Colin Tan is a top Analyst, Sales and Marketing Consultant, and among the most recognised personalities in the real estate industry. There’s an old Chinese saying that many of us grew up with; “Good things don’t come cheap, and cheap things don’t come good”. Then, why has it become a common approach by many to constantly look for cheap properties? Is looking for cheap properties the right approach to buying a property, especially if you are buying for yourself to live in? I hope that you’ll start to change your thinking after reading this. Obviously, the best properties in a neighbourhood will also tend to be the most expensive – a lot of the time. But, here’s why you should buy them if you can afford them. You can refer to the illustration I’ve shared.
1. The best is only one while the rest are aplenty
In most neighbourhoods, you’ll find many developments that are priced neither as the highest or lowest. Generally, a property recognised under this category would be more affected by any oversupply in the market. Competition from such sellers and landlords could therefore affect rental yields and capital appreciation because of such competition. The most expensive properties also tend to be rare, just like a limited edition timepiece versus a mass produced watch. 2. Quality and desirability
When planning for a development, developers would always fear overpricing. This may surprise some but this is one of the biggest fears for a developer which is to start construction without selling sufficiently. A few good developers will try to overcome the competition by building more expensive properties and providing for better quality of life to make them the pride and joy of buyers owning the best properties in terms of architectural beauty, quality of construction with high specification backed by a strong name and setting the development apart from the competition. Unfortunately, most poorly trained real estate agents fail to have buyers’ understanding on this and cause buyers to think these properties have been overpriced and hence, end up going elsewhere and buying something that they may regret later on. [rml_read_more] 3. Higher value perception leading to higher offers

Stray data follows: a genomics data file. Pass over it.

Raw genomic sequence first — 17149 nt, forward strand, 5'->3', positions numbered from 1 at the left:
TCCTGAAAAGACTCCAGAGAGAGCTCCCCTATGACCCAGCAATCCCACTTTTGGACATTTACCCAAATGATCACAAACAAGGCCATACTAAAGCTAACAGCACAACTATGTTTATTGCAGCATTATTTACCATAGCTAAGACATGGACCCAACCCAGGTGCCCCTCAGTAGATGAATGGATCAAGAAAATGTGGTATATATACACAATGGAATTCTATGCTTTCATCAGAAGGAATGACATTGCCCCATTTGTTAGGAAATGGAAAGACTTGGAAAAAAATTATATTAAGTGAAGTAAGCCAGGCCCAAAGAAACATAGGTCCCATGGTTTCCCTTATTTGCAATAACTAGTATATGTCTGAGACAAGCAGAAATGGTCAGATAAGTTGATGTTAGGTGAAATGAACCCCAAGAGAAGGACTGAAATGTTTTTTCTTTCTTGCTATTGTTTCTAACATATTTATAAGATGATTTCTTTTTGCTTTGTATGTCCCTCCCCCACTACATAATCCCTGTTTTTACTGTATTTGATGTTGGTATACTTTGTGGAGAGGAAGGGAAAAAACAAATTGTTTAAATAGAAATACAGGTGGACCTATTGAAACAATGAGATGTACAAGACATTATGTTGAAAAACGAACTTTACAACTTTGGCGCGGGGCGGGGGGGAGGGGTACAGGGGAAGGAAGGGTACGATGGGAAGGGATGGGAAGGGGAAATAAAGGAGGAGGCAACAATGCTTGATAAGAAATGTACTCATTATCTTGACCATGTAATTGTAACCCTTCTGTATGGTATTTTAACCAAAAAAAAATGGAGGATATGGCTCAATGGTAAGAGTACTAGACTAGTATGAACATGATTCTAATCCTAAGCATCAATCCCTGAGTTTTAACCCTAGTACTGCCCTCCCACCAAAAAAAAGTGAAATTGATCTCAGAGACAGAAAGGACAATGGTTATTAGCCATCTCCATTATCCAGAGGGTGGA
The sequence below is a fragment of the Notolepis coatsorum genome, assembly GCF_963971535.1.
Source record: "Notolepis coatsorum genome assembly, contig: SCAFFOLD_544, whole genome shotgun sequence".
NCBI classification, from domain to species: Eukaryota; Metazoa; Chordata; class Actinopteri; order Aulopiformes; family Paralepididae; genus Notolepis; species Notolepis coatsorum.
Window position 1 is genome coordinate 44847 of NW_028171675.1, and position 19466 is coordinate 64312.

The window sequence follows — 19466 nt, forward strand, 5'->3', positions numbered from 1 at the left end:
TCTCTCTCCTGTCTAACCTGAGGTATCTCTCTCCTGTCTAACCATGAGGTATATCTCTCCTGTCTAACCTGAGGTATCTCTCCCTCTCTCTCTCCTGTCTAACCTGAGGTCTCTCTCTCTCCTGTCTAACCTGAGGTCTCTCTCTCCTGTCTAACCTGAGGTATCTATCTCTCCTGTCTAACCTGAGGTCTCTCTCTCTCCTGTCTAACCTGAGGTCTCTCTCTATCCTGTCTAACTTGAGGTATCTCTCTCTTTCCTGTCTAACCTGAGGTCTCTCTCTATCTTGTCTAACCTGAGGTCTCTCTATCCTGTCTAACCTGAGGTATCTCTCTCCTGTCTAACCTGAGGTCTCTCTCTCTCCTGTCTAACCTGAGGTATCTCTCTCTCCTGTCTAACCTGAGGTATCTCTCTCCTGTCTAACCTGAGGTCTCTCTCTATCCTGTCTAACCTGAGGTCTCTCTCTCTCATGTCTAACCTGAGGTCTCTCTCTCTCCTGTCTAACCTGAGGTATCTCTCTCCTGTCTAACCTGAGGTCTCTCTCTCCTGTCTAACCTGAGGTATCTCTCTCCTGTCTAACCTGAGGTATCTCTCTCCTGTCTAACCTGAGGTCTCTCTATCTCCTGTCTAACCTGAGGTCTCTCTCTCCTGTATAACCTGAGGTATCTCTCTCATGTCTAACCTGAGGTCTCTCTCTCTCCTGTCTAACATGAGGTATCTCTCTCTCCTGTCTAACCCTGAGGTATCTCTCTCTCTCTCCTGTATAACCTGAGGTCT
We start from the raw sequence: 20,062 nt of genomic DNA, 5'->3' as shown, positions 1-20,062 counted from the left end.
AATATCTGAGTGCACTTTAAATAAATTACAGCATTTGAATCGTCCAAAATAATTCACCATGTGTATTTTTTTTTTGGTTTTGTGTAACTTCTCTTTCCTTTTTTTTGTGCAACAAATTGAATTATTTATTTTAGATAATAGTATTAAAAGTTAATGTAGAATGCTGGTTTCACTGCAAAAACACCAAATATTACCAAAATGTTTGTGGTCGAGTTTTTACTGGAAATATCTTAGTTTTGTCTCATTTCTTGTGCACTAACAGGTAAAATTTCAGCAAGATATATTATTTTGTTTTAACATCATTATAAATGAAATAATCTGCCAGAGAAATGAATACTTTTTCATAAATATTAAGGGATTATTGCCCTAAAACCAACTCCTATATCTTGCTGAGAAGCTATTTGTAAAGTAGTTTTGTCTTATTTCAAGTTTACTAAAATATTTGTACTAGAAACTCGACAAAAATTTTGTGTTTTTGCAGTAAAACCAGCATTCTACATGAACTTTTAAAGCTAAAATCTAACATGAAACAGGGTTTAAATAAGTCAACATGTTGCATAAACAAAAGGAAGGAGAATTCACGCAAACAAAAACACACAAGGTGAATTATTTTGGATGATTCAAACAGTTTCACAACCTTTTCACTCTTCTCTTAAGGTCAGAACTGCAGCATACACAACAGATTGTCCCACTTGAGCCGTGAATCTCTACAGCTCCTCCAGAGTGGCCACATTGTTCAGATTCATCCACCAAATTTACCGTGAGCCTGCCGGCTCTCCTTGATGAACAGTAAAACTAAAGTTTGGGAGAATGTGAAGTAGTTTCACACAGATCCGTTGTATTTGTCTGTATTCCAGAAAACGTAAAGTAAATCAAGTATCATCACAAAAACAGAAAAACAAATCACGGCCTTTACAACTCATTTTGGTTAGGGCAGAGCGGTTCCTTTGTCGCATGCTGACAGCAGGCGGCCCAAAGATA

When a development is completed and placed on the market, subsale agents and residents of the neighbour would constantly comment to people looking at the property that “This is the most luxurious” or “This is the most expensive” development in this neighbourhood. This not only gives potential buyers a greater sense of want but they will immediately understand the need to pay more for the property. On the flip side, you do not want people going by your property daily saying: “This is the cheapest development here”. In the same token, regardless of how beautiful a painting might be – if it’s bought for a few hundred dollars, it is very unlikely that prices will appreciate. We have often seen paintings that don’t excite us. Yet, if it’s been sold for millions, the price would more likely increase. 4. Building the right network
What many average people fail to see is the life enhancing value of being in the most expensive development (most expensive neighbourhood). This immediately places the children in an environment where the neighbours’ children are from good financial standing backgrounds. This can play a very important part in securing the future of your kids being around the right network. As we do often hear, it’s not just what you know but who you know. Given the chance and when one can afford having their kids growing up in the most expensive neighbourhood or development, this option can’t be bad at all. 5. The best or most expensive properties determine their own value
Finally, looking at the illustration, if you are the owner of Development H – you cannot ask for prices which are the same as Development G. Development G has to wait for Development F prices to increase before its price can go up. If development G owner wants to ask for higher prices, buyers would rather buy a unit in Development F. However, owners of Development A – being the best, does not need to wait for any development to increase in price to ask for more.
So there you go: In every aspect of a product purchase, people always want to buy a Chanel or a Louis Vuitton or a Charles and Keith item, or a Mercedes over a Perodua – if they can afford it. Yet, for some strange reasons, property buyers seem to think people prefer cheap homes. Why? I would say that this boils down to the poor quality of most real estate agents in the industry.